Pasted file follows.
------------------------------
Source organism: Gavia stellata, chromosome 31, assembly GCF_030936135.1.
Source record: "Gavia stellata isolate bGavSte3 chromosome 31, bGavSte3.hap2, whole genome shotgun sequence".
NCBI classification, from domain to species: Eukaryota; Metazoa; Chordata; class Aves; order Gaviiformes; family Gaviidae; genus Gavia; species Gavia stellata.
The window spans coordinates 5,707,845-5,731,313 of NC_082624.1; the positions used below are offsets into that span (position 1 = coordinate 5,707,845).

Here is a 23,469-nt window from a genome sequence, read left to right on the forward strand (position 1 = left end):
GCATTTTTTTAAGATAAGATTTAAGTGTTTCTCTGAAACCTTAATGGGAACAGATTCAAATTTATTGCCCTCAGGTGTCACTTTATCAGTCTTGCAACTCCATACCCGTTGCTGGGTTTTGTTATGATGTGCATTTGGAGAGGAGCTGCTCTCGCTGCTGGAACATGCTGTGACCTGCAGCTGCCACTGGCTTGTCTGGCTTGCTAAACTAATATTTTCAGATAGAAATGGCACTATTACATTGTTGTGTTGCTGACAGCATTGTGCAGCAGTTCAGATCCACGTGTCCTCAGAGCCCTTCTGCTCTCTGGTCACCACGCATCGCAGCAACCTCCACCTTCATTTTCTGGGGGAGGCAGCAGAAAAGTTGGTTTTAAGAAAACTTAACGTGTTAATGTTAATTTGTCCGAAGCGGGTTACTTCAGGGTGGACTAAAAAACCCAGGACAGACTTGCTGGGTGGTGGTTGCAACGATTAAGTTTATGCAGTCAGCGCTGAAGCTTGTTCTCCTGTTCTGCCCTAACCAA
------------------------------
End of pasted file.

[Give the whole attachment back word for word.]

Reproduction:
Source organism: Gavia stellata, chromosome 31, assembly GCF_030936135.1.
Source record: "Gavia stellata isolate bGavSte3 chromosome 31, bGavSte3.hap2, whole genome shotgun sequence".
NCBI classification, from domain to species: Eukaryota; Metazoa; Chordata; class Aves; order Gaviiformes; family Gaviidae; genus Gavia; species Gavia stellata.
The window spans coordinates 5,707,845-5,731,313 of NC_082624.1; the positions used below are offsets into that span (position 1 = coordinate 5,707,845).

Here is a 23,469-nt window from a genome sequence, read left to right on the forward strand (position 1 = left end):
GCATTTTTTTAAGATAAGATTTAAGTGTTTCTCTGAAACCTTAATGGGAACAGATTCAAATTTATTGCCCTCAGGTGTCACTTTATCAGTCTTGCAACTCCATACCCGTTGCTGGGTTTTGTTATGATGTGCATTTGGAGAGGAGCTGCTCTCGCTGCTGGAACATGCTGTGACCTGCAGCTGCCACTGGCTTGTCTGGCTTGCTAAACTAATATTTTCAGATAGAAATGGCACTATTACATTGTTGTGTTGCTGACAGCATTGTGCAGCAGTTCAGATCCACGTGTCCTCAGAGCCCTTCTGCTCTCTGGTCACCACGCATCGCAGCAACCTCCACCTTCATTTTCTGGGGGAGGCAGCAGAAAAGTTGGTTTTAAGAAAACTTAACGTGTTAATGTTAATTTGTCCGAAGCGGGTTACTTCAGGGTGGACTAAAAAACCCAGGACAGACTTGCTGGGTGGTGGTTGCAACGATTAAGTTTATGCAGTCAGCGCTGAAGCTTGTTCTCCTGTTCTGCCCTAACCAA